fetal pole with cardiac activity; as well as normal adnexa with the right ovary measuring 2.8 cm × 2.5 cm and the left ovary measuring 3.16 cm × 2.95 cm. Her obstetric history consisted of one prior cesarean delivery at 37 weeks due to mild pre-eclampsia. She reported no history of abnormal Pap smear or sexually transmitted infection. She did have a past history of oral contraceptive pill use. She denied any family history of breast, ovarian, cervical, uterine, or colorectal cancer. On routine anatomy ultrasound at 19 weeks she was noted to have a large 10.8 × 11.6 × 10.5 cm lobular, heterogeneous mass in the right adnexa. Repeat ultrasound at 23w0d showed marked enlargement of the mass now to at least 17 × 18 × 10.7 cm. Maternal fetal medicine consultation recommended an abdominal/pelvic MRI to better characterize the mass. In addition, she was initiated on labetalol due to continued elevations in her blood pressure. The pregnancy was also complicated with type A2 gestational diabetes mellitus. A non-contrast MRI of the abdomen and pelvis revealed a 20.5 × 12 × 16.3 cm mass in the right adnexa, abutting the uterus, and not separate from the ovary (Fig. 1). The left ovary appeared anatomically normal. There was also lymphadenopathy adjacent to the IVC and aorta measuring 2.6 × 1.9 cm. Following the MRI, the patient completed a consultation with gynecologic oncology. Tumor markers drawn showed a CA-125 was 89 U/mL, AFP was 137 ng/mL, and Inhibin A/B were within normal levels. The patient underwent exploratory laparotomy at 27w2d gestation. Continuous fetal monitoring was completed during this procedure with
http://dx.doi.org/10.1016/j.gore.2016.05.008 2352-5789/© 2016 The Authors. Published by Elsevier Inc. This is an open access article under the CC BY-NC-ND license (http://creativecommons.org/licenses/by-nc-nd/4.0/).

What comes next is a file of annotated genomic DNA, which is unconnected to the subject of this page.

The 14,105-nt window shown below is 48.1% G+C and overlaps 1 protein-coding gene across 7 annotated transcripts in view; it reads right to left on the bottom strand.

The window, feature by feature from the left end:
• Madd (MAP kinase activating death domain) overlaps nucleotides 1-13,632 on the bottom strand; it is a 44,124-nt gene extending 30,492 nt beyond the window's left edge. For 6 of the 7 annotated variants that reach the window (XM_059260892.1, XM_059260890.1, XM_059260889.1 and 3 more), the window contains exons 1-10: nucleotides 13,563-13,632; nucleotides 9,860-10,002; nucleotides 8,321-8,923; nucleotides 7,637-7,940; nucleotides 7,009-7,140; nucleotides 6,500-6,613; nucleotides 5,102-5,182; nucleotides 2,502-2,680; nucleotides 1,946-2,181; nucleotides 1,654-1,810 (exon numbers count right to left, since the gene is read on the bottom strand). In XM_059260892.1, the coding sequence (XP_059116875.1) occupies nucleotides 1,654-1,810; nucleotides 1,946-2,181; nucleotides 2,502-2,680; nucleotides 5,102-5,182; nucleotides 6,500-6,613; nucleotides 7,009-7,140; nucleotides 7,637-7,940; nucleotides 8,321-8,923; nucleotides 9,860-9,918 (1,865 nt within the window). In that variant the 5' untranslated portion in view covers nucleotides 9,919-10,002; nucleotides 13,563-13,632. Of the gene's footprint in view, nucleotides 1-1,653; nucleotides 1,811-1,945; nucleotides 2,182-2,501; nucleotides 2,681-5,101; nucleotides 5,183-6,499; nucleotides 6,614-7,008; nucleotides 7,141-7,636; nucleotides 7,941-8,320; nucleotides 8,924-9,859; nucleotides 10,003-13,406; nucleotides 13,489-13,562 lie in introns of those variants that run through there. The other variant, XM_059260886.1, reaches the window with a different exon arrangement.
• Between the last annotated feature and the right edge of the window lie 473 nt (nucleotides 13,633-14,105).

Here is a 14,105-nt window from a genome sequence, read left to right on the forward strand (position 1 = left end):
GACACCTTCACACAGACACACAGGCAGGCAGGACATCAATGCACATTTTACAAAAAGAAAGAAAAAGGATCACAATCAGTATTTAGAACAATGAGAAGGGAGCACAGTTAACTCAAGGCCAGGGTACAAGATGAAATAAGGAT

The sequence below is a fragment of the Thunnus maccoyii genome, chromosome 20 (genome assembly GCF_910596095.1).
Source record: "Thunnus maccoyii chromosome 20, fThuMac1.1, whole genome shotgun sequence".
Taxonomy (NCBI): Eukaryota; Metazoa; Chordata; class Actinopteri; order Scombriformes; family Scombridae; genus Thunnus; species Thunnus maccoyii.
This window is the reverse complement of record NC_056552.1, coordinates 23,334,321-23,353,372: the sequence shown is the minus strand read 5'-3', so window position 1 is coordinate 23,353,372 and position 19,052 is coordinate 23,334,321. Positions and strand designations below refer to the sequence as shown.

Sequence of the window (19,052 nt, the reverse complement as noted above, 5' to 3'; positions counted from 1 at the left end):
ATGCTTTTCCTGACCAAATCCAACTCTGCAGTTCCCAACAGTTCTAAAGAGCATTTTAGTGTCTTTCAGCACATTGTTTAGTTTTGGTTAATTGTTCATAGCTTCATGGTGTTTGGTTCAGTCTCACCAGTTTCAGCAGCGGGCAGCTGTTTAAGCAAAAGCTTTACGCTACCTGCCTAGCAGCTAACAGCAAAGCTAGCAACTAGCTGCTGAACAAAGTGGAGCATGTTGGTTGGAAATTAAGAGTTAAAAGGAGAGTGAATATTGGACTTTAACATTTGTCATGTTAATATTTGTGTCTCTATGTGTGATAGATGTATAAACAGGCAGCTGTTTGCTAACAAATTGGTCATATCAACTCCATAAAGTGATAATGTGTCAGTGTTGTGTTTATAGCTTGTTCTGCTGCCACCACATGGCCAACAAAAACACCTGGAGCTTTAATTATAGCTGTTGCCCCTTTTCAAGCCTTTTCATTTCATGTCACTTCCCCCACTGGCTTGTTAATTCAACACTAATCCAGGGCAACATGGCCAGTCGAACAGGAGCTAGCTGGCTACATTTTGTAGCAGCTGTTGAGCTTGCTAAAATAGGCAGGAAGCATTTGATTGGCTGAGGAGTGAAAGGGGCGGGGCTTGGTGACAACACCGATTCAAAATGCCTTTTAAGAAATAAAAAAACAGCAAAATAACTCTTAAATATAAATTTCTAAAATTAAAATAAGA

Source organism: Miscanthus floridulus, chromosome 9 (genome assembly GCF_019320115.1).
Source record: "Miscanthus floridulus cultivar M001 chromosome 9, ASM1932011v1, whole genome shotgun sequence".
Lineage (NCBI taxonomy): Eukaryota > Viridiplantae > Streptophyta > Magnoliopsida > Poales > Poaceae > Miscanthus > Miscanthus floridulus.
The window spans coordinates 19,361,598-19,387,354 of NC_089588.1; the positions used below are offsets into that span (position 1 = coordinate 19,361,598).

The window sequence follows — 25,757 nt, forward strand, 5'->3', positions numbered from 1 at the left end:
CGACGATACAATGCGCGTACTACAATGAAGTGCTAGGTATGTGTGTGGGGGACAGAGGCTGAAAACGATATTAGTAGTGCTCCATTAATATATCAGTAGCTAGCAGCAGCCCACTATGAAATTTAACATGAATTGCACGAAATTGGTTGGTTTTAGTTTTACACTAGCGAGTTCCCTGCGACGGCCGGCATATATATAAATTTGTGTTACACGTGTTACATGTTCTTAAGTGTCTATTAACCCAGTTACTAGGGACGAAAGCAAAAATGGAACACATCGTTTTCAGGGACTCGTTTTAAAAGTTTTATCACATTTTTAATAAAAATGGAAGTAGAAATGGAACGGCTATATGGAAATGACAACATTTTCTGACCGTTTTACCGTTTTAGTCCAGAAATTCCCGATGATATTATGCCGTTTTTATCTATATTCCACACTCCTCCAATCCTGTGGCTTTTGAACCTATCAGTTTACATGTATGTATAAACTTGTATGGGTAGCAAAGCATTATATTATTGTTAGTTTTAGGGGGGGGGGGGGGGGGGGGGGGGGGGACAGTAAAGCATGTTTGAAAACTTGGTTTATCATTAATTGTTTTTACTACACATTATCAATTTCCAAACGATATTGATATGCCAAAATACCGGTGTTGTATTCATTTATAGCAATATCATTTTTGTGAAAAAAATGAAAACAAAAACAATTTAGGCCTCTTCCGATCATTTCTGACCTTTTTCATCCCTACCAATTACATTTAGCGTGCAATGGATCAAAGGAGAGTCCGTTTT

R.T. Neff et al. / Gynecologic Oncology Reports 17 (2016) 23–25
Fig. 1. Non-contrast coronal T2 image showing the large heterogeneous mass abutting the uterus with the fetal head in view (arrows).
sterile covering for fetal Doppler. The procedure entailed removal of the right ovary and tube, which was described as a 20 cm right adnexal mass that entirely replaced the ovary (Fig. 2). Frozen section of the tumor was reported as a granulosa cell tumor. A modiﬁed staging procedure then took place to include a partial omentectomy, as well as debulking a large isolated 5 × 3 cm pre-caval lymph node. Fetal wellbeing was reassuring throughout the procedure. There was no evidence of disease elsewhere on peritoneal surfaces, uterine body, or left ovary. Her post-operative course was complicated by a post-operative ileus which required NG tube management for resolution. She also developed leukopenia during her hospitalization, which was thought to be secondary to medication effect, possibly from an Indocin course she was given for tocolysis following the procedure. Her leukopenia recovered prior to discharge. She was also anemic following surgery and was transfused two units of packed red blood cells prior to discharge. She was discharged home on post-operative day 6 in stable condition.
Fig. 2. Gross image of tumor obliterating normal ovary removed at 27 weeks gestation.